How to gain insights in a diversity of data sources

March 30, 2023 | Jens Van de Capelle, Senior Digital Marketing Consultant and Thomas Danniau, Solution Lead

Blog Long read

Have you every wondered why the data in your CRM system does not match up with your Analytics solution? Or why Google Analytics reports fewer conversions for your Facebook campaigns compared to Meta ads reports? These are questions we have encountered numerous times.  

In this blog post, we will explain why these differences occur and provide tips to get the best insights even if you are missing data in your analytics solution (spoiler alert: you are).

Illustration of three people pointing at statistics and figures

Here is an example of what you might see when comparing a CRM system and two different analytics solutions: 

  • Google Analytics: 800 transactions (80K)
  • CRM system: 1000 transactions (100K)
  • Matomo Analytics: 700 transactions (70K) 

This is a pretty big difference and it could be caused by three things: tracking consent, technological differences, and attribution. 

Let's dive in!  

Tracking consent

Person coding behind computer

First there is the matter of tracking consent: tracking & advertising tools need consent to track orders (in the EU and EEA) while your CRM system (or wherever you are processing your orders or leads) does not. You need to process and track your orders so that you can fulfil them. So, if part of your users do not give consent for tracking, that will already account for a part of the difference.

In the end, your CRM or order management system is the most complete dataset you have. These are the orders that were registered and paid for. But most of the time you will not know where users came from and what they did on your website before ordering, making it difficult to get insights or draw conclusions.

This is one of the reasons why analytics tools were introduced in the first place: so that we can get better insights to inform our decisions.

Technological differences

Person drawing graphs on Whiteboard

Different analytics solutions use different technologies.

For instance: Google Analytics' code is built differently than Matomo's tracking code. This means that they collect data in different ways, and on top of that they also process data differently (blocking bots, deduplicating transactions with the same id or not, ...).

Many companies also still work with client-side tracking, which means that the tracking code can easily be blocked by browser plugins. This is part of the reason you will probably see other numbers when comparing client-side solutions to a server-side implementation.

Even if it is the same analytics solution (for example GA4), technologically it is still a different solution if you are using server-side vs. client-side.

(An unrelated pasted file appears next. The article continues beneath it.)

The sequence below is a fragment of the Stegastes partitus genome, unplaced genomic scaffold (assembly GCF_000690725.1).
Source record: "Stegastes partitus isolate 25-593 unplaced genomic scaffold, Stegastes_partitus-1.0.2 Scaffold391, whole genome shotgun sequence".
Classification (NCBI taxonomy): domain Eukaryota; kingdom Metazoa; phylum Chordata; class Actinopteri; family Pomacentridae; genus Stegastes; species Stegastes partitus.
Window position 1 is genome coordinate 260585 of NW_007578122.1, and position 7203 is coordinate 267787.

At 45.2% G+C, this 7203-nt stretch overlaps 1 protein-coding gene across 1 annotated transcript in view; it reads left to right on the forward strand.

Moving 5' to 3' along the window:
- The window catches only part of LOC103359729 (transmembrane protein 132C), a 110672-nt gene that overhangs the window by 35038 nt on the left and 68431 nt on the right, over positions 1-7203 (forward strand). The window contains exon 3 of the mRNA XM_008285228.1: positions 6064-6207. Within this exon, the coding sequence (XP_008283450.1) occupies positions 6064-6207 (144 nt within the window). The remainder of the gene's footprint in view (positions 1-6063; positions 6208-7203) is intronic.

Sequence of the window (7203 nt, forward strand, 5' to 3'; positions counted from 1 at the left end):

Another reason you will find differences when comparing tracking solutions is the attribution model that they are using. These different attribution models are often a source of confusion in marketing teams. Especially when looking at different traffic sources and comparing the web analytics data to the advertising platform's reports.

Let us use the example of looking at the Google Analytics conversions attributed to your Meta ads campaign vs. the numbers in the Meta ads report. In most cases you will see a lot more conversions in Meta ads than in Google Analytics.

Advertising platforms like to claim as much conversions as they can so that they can "prove" the value of the ads on their platform. So, they use an attribution model that favors them by reporting conversions that happen within a certain time frame after an ad interaction or impression. 

It is recommended to analyze this data in acquisition (push) campaigns as well. However, if retargeting audiences are included (and believe me, if you do not explicitly exclude them in Meta ads, they are) then obviously there will be conversions that occur after an impression or ad interaction, as some customers do not make an immediate purchase. 

In such cases, Meta/Google algorithms predict a higher chance of conversion for this user and serve them ads. When these customers eventually convert (even if they were not paying attention to the ad), Meta and Google are more than happy to claim that conversion and attribute it to your running campaign on their platform.  

Data models of Universal Analytics vs Google Analytics 4

Advertising platforms like Meta and Google fail to consider other touchpoints that occur between their platform and the final conversion. While Google Analytics analyzes all website traffic and the different traffic sources. That is a very important difference you should be aware of.